China’s real estate sector accounts for more than a quarter of the country’s economy, which officials see as a threat to economic stability. Eight of the top ten most indebted real estate developers are based in China, and Beijing was aware of the problem of over-indebtedness even before Evergrande’s debt rush shook investors.

In August 2020, Beijing began restricting borrowing with the “three red lines” policy, which requires developers wishing to refinance to have a 70 percent limit on asset liabilities, excluding advances from contractually sold projects, one 100 percent net debt to equity cap and a cash to short-term debt ratio of at least one.

The restrictions have contributed to the fact that new construction, home sales and house prices have fallen this year. Real estate investment growth, which peaked at 38.3 percent in January, fell to 21.6 percent in April, 10.9 percent in July and 7.2 percent in October.

“There is a realization that the previous growth model – with high debt, high investment and high growth – no longer works,” said Qazi. “Beijing recognizes that it needs to move to a more sustainable model, which means slower growth.”

But Qazi said Beijing seems to be taking a flexible approach to restructuring the sector.

“Beijing works with local governments in around 200 cities where Evergrande has unfinished projects,” he said. “They are creating task forces to assess the status of these vacant lots and hand them over to new developers so that Chinese households can get what they paid for. Here the government has a flexible policy on debt by allowing the outstanding debt on these properties to remain off these developers’ balance sheets. “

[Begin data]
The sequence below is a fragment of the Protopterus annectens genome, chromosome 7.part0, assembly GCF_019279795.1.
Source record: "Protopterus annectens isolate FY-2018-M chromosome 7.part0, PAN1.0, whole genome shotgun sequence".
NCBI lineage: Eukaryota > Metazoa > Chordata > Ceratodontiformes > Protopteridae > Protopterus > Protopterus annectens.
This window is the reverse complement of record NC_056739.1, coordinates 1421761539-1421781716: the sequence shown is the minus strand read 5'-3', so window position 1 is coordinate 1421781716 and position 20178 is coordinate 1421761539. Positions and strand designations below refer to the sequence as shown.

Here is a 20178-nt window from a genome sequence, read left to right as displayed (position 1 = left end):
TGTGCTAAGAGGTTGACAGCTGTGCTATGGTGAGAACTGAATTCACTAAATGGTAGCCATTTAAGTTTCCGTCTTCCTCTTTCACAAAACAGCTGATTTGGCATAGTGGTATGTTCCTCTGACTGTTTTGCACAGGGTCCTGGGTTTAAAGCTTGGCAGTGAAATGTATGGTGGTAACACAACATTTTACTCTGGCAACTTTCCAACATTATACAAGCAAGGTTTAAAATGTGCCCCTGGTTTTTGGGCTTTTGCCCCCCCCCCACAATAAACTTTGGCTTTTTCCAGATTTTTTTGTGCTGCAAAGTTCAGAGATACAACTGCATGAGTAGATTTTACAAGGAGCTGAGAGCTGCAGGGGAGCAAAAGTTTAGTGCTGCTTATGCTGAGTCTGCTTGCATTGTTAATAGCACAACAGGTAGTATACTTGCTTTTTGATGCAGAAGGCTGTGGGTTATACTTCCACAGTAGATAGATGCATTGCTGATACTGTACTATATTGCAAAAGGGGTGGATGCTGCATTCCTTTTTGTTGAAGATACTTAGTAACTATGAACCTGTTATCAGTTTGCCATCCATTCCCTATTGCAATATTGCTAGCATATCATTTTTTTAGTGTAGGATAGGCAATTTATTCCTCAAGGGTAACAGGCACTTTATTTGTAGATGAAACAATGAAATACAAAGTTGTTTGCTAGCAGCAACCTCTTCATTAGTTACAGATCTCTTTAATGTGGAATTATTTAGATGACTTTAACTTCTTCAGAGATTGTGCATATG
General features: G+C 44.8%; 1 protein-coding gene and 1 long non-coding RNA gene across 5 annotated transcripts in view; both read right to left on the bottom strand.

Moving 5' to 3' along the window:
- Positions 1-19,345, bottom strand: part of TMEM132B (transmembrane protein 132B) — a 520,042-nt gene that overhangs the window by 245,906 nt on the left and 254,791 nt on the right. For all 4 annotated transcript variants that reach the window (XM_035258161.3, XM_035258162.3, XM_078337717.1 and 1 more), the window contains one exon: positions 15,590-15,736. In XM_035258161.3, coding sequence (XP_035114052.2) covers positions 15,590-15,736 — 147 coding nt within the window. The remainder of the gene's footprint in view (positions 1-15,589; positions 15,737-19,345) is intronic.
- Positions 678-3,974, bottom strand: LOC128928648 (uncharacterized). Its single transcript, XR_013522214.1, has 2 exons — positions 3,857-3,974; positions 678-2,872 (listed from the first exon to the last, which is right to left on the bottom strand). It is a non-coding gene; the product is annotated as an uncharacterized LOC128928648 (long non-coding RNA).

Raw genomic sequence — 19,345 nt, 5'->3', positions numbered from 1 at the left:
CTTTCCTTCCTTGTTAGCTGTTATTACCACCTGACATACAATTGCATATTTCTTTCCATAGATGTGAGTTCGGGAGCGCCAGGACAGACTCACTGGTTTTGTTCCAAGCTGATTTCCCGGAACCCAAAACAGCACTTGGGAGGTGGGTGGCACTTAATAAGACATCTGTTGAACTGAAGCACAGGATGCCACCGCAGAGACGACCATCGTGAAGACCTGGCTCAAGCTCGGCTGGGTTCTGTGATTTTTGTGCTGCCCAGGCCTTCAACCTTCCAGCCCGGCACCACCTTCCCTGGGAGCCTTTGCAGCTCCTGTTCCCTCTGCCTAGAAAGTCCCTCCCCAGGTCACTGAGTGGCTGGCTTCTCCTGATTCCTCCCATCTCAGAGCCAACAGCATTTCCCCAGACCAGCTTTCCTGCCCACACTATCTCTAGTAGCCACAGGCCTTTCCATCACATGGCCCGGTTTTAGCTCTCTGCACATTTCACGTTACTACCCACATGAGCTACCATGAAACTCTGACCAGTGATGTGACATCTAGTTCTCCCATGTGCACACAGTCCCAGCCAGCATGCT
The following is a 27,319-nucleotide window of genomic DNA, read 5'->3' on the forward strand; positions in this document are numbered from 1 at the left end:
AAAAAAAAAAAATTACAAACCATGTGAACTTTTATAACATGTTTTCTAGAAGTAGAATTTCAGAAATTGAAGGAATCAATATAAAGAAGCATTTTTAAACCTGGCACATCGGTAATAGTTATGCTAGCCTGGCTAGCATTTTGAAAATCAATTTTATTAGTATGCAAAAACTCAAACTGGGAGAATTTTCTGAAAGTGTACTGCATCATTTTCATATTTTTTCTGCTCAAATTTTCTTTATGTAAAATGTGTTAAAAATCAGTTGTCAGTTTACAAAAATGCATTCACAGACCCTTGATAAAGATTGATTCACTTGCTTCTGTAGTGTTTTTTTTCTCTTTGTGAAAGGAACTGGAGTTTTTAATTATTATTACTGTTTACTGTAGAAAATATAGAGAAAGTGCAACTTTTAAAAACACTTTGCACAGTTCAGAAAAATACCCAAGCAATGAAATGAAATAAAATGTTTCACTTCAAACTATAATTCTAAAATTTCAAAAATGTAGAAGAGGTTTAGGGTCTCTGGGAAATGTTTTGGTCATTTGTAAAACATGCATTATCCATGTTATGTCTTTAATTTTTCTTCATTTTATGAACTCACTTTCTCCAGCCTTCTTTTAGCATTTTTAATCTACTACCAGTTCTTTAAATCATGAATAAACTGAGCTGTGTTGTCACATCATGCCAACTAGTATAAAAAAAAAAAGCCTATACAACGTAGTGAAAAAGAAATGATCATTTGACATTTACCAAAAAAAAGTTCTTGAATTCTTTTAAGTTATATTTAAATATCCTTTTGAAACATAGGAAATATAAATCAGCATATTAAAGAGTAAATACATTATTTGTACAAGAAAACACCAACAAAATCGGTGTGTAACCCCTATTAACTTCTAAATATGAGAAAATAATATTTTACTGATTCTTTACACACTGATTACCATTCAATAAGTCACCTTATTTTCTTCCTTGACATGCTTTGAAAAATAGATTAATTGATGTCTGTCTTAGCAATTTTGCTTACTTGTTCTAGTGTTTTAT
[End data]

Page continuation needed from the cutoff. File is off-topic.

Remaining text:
“Balanced and sustainable growth”

Sam Xie, director of research at CBRE China, told Al Jazeera that while there is evidence that banks have accelerated loan approvals for adequate funding needs, he does not expect any major lending easing in the near future.

“The political stance remains that ‘housing is for living, not for speculation’ and the ‘three red lines’ remain in place to curb excessive speculation and over-indebtedness in the sector,” Xie said.

China-listed developers will have nearly $ 100 billion in corporate bonds expiring over the next two years, according to CBRE.

“Therefore, it is expected that high leverage developers will continue to focus on non-core asset relocation and postpone any aggressive expansion plans while the authorities focus on balanced and sustainable growth,” said Xie.

Chiang, the Trivium China analyst, said Beijing’s policies are guided by a long-term view of the market.

“Regulators likely believe that once the temporary correction ends, the sector will be healthier than it was before, and that is what they have been working towards for years,” she said. “Policymakers are not going to starve this crucial sector, so some policy reorientation is possible and becoming more likely. We have seen some degree of easing, such as encouraging developers to issue bonds in the interbank market. Nevertheless, a total turnaround in the strict real estate policy is not in sight. “